BizOps: Measuring Operational Performance

Before we can improve something, we must first be able to measure it. When it comes to sales, that's easy: revenue & pipeline-value are good measures. But what about operational performance? Well, just measure cost, right? Yes, but there's more to it.

In order to explore ways in which we can measure the operational performance of a business, let's consider two distinct businesses. A hot dog stand and a dentist's practice.

Hot Dog Stand:

Think of your favorite hot dog stand. As a hot dog consumer, what do you typically want?
  1. You want to get your hot dog quickly.
  2. You want your preferred meat, relish and toppings. More the variety, the better.
  3. You want a high-quality hot dog that is hot, tasty and hygienically made.
  4. And you want your hot dog to be reasonably priced.

Dentist's Office:

Now think of your dentist's office. What do you typically want for your dentist's appointment?
  1. You want the dentist to see you quickly.
  2. You want to get the care that you need, may that be whitening, bonding, filling etc.
  3. You want to receive high quality care from a trained professional.
  4. And you want the fees to be affordable or otherwise covered by your insurance.

Axes Of Operational Performance:

From the above examples, we see that a business needs to perform well along four axes:
  1. Cost: This one is easy to think of.
  2. Variety: Different consumers have different needs.
  3. Quality: People like nice things.
  4. Timeliness: Consumers want to be served quickly.
The above four axes are critical because firstly, they are the overall goals that each business aspires to. But more importantly, the axes will guide you in choosing the performance measures that your business wants to track. They will give you an opportunity to differentiate your business from others, thus giving you a competitive advantage.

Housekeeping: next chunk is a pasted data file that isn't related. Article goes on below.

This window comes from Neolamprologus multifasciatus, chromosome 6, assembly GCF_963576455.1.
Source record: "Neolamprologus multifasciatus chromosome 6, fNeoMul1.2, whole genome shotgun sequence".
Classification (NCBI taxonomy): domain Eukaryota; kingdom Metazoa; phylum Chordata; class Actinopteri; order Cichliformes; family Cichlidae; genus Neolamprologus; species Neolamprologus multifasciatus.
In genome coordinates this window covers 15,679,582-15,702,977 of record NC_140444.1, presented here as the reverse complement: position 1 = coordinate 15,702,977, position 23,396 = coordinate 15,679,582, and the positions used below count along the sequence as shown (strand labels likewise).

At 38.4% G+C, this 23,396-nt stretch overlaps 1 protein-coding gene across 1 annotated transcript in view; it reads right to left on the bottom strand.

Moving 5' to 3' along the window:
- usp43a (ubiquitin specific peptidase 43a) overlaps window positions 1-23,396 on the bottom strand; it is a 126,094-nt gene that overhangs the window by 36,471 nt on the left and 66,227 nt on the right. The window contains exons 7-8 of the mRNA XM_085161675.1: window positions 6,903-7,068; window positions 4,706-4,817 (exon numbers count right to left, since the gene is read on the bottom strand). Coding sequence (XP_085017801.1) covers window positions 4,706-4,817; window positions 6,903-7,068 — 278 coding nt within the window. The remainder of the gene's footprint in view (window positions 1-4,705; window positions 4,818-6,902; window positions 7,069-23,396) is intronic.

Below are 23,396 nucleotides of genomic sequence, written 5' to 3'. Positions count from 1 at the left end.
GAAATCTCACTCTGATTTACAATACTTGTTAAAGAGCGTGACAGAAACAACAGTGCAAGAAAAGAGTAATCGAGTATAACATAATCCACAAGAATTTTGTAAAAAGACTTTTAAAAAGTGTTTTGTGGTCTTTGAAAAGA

You're Hired!

Imagine that a national hot dog chain hires you to come up with a performance measurement system. What would you measure? Well, now that you know the four axes to operational performance, coming up with hot-dog-specific measures should be easy.
With respect to cost, you could start by looking into staff productiveness. You could consider:
  1. Hot dogs made per employee.
  2. Number of customers served per employee.
  3. Shop revenue to rent ratio, across multiple shops.
For variety, you could consider:
  1. Number of items on the menu.
  2. Number of unmet customer requests. (Like requests for salsa sauce or white chocolate.)
For quality, you'll probably have to do a quick customer survey, asking questions about cleanliness, courteousness, taste etc. And you'd also like to see if all promises are being fulfilled. For example, if the business promises to use freshly baked bread, is the bread actually freshly baked?
When it comes to timeliness, that's easy. You could consider:
  1. The time taken to prepare a hot dog.
  2. The average time a customer spends in the queue.
  3. The average number of customers in the queue (say, at rush hour).

Competitive Advantage:

Strategy expert, Michale Porter has identified two ways of gaining competitive advantage:
  1. Cost Leadership: Being the most affordable solution.
  2. Product Differentiation: Being the right solution for the right customers.
Apart from cost, there are three other operational axes that will can help you company gain a competitive edge.

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